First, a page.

This system operates most effectively in tandem with direct democracy, whereby citizens utilise referenda in order to vote in favour or against changes to their area, which can be by town, county, region or nation. Our only recent example of referenda in the UK is Brexit, which many would use as cause to claim that referendums instill division, and that we should instead trust our ‘representatives’ to make decisions on our behalf. However, the sway of Leave or Remain was largely consistent by area, with the most districts voting with a strong majority (66%≤). In contrast, despite 52% of the total population voting to leave the EU, only 25% of MPs voted in the same way.2 This is one of many examples which highlight the inability of MPs to accurately convey the wishes of the people which they claim to serve. Instead, direct democracy provides one voice for each voter, and offers the people a necessary opportunity to decide on the laws which affect them directly. For example, if a railway were to be constructed between two towns, the people of those towns, and those which surround the planned railway, would be eligible to vote Yes or No for the potential new trainline. A fisherman in Cornwall has no right to decide on the transport industry of Yorkshire, just as those living in Sheffield do not have the right to direct the policy of Launceston. These people do, however, all possess the right to decide on what directly impacts them and their community.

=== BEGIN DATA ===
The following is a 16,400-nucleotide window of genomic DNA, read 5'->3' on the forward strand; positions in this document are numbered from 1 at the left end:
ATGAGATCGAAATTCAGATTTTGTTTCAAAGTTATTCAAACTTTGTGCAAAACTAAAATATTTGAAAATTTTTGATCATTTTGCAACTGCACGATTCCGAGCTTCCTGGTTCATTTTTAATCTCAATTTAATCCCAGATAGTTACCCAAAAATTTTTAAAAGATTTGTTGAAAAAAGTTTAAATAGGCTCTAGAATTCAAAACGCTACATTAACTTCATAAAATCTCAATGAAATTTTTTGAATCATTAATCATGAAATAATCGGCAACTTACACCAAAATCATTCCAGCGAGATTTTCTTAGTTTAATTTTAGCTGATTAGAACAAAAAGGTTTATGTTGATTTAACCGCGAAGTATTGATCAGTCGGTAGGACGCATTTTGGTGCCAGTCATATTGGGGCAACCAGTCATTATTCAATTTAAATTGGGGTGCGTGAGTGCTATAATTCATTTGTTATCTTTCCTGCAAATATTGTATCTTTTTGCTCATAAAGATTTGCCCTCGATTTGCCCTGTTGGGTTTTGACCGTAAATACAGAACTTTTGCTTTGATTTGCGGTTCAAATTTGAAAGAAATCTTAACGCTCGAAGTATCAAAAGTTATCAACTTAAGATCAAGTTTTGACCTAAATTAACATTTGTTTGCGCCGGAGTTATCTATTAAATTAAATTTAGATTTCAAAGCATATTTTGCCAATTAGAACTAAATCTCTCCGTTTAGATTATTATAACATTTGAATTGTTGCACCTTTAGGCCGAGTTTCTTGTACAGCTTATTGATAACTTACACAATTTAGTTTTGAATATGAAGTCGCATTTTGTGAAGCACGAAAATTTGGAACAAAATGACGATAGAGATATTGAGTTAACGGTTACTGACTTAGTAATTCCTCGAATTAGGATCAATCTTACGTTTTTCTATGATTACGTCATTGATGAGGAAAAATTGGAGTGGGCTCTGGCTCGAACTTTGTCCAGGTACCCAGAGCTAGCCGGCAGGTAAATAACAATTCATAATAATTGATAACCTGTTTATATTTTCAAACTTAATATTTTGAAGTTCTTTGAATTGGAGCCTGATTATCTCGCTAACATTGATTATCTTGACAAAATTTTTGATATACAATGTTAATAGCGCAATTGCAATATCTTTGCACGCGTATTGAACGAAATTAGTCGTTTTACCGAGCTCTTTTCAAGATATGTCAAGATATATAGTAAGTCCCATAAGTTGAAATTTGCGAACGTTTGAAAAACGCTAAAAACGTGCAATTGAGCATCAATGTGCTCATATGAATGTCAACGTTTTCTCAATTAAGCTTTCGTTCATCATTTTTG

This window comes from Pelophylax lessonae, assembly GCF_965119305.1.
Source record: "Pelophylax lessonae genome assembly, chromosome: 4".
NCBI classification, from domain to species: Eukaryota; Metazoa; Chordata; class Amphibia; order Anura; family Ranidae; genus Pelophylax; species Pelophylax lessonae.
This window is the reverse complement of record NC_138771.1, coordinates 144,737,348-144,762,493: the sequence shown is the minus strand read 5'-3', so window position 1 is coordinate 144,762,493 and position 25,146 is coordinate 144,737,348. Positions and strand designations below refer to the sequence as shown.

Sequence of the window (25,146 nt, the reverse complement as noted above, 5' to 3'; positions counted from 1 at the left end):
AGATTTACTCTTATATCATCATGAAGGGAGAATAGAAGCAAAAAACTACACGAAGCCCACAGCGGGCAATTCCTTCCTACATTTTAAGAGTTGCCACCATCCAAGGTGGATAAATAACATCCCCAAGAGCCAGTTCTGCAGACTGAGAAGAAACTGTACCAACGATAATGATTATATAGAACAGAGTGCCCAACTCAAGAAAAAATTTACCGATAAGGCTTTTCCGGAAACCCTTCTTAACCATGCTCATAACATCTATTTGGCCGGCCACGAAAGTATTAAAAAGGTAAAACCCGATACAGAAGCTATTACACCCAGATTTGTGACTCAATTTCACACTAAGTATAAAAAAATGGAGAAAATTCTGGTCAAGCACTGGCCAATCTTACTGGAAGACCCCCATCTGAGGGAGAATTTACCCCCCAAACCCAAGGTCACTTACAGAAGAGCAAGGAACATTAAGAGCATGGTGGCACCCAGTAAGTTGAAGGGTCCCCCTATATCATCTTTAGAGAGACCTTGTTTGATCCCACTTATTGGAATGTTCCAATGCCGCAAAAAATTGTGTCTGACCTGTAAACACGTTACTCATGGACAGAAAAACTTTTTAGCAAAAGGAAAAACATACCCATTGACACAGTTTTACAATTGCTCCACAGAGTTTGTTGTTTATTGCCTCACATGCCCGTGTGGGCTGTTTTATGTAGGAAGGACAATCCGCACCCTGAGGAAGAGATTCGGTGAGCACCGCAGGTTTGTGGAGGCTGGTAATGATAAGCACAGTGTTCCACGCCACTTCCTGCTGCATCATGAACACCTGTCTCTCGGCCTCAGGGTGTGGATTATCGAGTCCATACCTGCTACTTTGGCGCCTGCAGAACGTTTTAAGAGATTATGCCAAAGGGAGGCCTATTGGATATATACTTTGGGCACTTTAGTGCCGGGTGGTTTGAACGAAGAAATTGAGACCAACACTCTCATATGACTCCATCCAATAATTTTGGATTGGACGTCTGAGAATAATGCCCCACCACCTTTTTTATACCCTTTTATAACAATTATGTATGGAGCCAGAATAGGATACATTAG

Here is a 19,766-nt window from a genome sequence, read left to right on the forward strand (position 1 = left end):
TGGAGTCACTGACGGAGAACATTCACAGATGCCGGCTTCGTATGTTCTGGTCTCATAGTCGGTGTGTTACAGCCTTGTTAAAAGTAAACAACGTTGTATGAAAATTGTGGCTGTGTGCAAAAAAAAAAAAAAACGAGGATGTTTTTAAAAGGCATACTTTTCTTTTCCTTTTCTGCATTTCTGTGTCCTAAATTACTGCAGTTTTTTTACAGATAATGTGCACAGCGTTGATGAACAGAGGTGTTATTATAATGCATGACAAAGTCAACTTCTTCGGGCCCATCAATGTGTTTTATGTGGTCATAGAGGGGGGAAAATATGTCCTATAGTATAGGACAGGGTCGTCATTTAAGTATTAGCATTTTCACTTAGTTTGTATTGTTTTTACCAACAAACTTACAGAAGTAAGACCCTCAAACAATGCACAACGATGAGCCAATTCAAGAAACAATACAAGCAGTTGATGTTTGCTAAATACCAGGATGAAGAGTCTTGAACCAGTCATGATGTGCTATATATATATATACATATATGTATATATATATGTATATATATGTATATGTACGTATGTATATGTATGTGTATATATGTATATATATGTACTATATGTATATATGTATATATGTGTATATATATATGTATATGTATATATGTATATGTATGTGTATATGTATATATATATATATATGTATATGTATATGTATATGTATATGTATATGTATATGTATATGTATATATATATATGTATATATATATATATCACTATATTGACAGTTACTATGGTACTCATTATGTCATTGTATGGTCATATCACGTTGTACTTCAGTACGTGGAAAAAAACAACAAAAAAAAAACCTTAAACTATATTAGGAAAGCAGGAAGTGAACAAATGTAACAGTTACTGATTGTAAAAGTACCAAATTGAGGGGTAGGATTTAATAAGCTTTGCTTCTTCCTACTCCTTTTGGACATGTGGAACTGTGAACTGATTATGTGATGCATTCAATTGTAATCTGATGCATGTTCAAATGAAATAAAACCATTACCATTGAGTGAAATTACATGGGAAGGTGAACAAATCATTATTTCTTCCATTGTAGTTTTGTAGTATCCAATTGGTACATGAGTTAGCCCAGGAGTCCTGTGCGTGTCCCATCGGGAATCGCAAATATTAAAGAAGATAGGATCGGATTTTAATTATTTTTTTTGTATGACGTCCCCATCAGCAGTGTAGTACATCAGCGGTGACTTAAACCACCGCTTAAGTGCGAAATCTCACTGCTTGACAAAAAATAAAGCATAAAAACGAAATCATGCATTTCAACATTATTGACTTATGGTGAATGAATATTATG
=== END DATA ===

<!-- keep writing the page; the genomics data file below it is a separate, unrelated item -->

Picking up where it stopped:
Through these systemic changes, we open the doors to approach the problems which are currently neglected. Environmentalism, for example, is in crisis, yet all our government can do is push minor, ‘feel-good’ reforms rather than combat the problem effectively. This process would include a range of changes; from rewilding and vital crop rotation, to renewable energy sources and radical consumption habit alterations – there are many policies which must be enacted before our shortsightedness of economic growth for growth’s sake creates irreversible damage to our planet. Iceland and Norway are great examples of European countries who rely almost completely on renewable energy (100% and 98.5%, respectively).3 Rewilding has already begun in some areas of the UK, such as the reintroduction of wild bison to Kent,4 which allows nature to take its place naturally in order to regenerate flora and fauna across the country. The UK only holds enough arable land to sustain just under 54 million people, which is a calculation without accounting for imperfect farming conditions, and assuming that all arable land is used constantly, which is ecologically detrimental.5 6 Socially, ecologically and economically, the UK is overpopulated. Small, local businesses are falling to ruin as the senior employees of massive corporations raise their own wages. Our consumption habits ignore seasonal produce, and have succumbed to the American proliferation of fast food. These problems must be addressed with intellectual honesty forthwith.